Undated (AP) _ Calls for Australia's basketball team to boycott Olympic games against the United States if Earvin ''Magic'' Johnson plays were met Thursday by a wave of support for Johnson, who is infected with the virus that causes AIDS.

Johnson retired in November from the Los Angeles Lakers of the National Basketball Association after announcing he had contracted the virus. He has said he would still like to play for the U.S. team in the Summer Olympics, but no final decision has been made.

International basketball officials and U.S. Olympic Committee representatives said there was no health reason to keep Johnson out of the Summer Games.

''As far as we are concerned, his position with the U.S. basketball team is secure,'' said Mike Moran, a U.S. Olympic Committee spokesman.

''The risk, especially in a sport like basketball, is very, very, very low,'' said Dr. Jim Montgomery, the chief physician for the U.S. Summer Olympic team.

On Wednesday, Dr. Brian Sando, the senior medical director of the Australian Olympic Federation's basketball program, said that Johnson presented a realistic threat of passing on the infection if he played in Barcelona.

''I would certainly recommend that our basketballers not compete with a team of which Magic Johnson was a member,'' Sando said. ''That risk you cannot absolutely say it's never going to occur.''

Several of the Australian players agreed.

''Our official position is we would still be delighted to have Magic Johnson here,'' said Adrian Mac Liman, a spokesman for the Barcelona Olympic organizing committee. ''That hasn't changed as far as we're concerned.''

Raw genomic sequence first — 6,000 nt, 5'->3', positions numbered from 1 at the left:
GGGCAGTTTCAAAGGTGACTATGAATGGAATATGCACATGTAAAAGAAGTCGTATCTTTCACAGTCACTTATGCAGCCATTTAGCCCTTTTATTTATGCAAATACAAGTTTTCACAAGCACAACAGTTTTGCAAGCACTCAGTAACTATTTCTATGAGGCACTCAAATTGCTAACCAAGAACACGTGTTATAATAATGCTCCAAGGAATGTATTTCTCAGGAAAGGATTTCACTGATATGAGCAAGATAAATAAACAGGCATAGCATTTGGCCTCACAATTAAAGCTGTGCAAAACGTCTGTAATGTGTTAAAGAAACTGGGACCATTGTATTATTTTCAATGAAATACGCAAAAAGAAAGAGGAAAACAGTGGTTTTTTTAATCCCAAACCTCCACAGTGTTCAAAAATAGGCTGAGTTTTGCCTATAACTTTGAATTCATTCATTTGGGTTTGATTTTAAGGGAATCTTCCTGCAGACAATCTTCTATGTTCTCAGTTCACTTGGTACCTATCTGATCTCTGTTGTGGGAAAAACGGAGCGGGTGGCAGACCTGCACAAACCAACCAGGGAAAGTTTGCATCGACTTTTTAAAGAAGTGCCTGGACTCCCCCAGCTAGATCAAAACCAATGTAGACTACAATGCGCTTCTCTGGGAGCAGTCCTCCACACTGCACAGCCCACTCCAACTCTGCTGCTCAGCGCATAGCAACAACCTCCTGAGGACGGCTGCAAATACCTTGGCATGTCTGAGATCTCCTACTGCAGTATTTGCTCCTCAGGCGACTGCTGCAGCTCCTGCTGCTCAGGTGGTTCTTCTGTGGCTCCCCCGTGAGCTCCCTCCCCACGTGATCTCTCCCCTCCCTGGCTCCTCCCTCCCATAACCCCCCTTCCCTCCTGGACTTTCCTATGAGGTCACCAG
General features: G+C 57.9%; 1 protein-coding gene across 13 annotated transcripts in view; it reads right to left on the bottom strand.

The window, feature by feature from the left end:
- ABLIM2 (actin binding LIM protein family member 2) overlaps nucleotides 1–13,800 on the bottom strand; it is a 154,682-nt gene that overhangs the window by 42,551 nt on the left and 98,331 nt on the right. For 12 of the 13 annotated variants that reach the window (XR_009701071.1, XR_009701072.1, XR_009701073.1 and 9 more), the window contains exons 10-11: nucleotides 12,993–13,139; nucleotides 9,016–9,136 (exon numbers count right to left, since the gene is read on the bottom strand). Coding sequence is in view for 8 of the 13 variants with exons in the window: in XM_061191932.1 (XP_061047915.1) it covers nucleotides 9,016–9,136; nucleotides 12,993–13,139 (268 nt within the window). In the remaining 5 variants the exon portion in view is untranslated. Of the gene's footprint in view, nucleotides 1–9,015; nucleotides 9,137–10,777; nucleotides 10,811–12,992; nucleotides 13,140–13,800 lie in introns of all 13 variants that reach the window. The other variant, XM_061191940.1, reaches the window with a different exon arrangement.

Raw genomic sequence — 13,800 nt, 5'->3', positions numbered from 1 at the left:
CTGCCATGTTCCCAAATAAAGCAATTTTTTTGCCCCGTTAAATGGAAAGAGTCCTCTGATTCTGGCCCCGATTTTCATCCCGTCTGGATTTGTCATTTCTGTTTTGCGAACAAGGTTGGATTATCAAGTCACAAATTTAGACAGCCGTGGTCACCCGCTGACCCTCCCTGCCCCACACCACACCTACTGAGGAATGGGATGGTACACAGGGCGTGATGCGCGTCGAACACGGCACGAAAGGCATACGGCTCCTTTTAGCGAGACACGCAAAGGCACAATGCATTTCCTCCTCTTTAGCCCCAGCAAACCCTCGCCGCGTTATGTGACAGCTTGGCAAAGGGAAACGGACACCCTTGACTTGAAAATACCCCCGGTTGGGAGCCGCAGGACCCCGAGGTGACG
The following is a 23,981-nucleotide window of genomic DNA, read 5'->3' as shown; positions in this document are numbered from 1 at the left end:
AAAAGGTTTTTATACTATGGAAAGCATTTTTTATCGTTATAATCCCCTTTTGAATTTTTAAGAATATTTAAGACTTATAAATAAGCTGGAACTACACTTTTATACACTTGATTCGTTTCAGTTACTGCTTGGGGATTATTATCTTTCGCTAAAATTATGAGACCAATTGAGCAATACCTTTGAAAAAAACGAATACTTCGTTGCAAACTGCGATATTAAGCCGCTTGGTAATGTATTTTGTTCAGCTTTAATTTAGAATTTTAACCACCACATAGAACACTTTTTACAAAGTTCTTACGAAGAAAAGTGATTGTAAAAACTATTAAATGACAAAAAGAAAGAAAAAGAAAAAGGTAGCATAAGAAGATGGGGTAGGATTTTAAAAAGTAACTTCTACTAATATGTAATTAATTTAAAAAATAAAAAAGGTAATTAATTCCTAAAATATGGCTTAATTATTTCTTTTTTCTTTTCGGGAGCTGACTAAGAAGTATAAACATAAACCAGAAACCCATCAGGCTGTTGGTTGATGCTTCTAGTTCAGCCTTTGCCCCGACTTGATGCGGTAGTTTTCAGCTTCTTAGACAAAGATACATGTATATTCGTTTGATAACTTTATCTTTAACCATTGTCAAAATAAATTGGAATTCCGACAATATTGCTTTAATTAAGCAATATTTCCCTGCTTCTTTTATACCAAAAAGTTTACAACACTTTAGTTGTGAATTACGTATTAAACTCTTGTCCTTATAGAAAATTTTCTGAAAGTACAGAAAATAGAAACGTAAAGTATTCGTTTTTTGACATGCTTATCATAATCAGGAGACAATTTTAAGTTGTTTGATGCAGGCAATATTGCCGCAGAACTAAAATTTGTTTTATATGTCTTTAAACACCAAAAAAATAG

''Personally, I don't share the stand of Australian officials,'' said Sandro Gamba, coach of Italy's Olympic basketball team. ''I don't think there is any risk in playing Magic.''

Dr. Jacques Huguet, president of the medical council of FIBA, the international basketball federation, said the chances of transmitting the virus by mixing of blood through collision is ''infinitesimal, maybe one in a million.''

''It would take a combination of incredible circumstances,'' he said in a telephone interview from his home in France.

Florian Wanninger, a spokesman for FIBA, said the organization's central board in December decided that any player with an open wound must leave the court immediately and can only return once the bleeding has stopped.

''This regulation is quite clear,'' he said Thursday in Munich, Germany. ''I don't think any further decision is needed.''

The NBA said Johnson could play in the All-Star game Feb. 9 after he received the fourth-highest number of votes among players in the league's Western Conference.

''We have consulted with league medical advisers and with Magic's doctors and have been assured that Magic's competing in the All-Star game should not pose any health risk to Magic or the other participants,'' NBA commissioner David Stern said.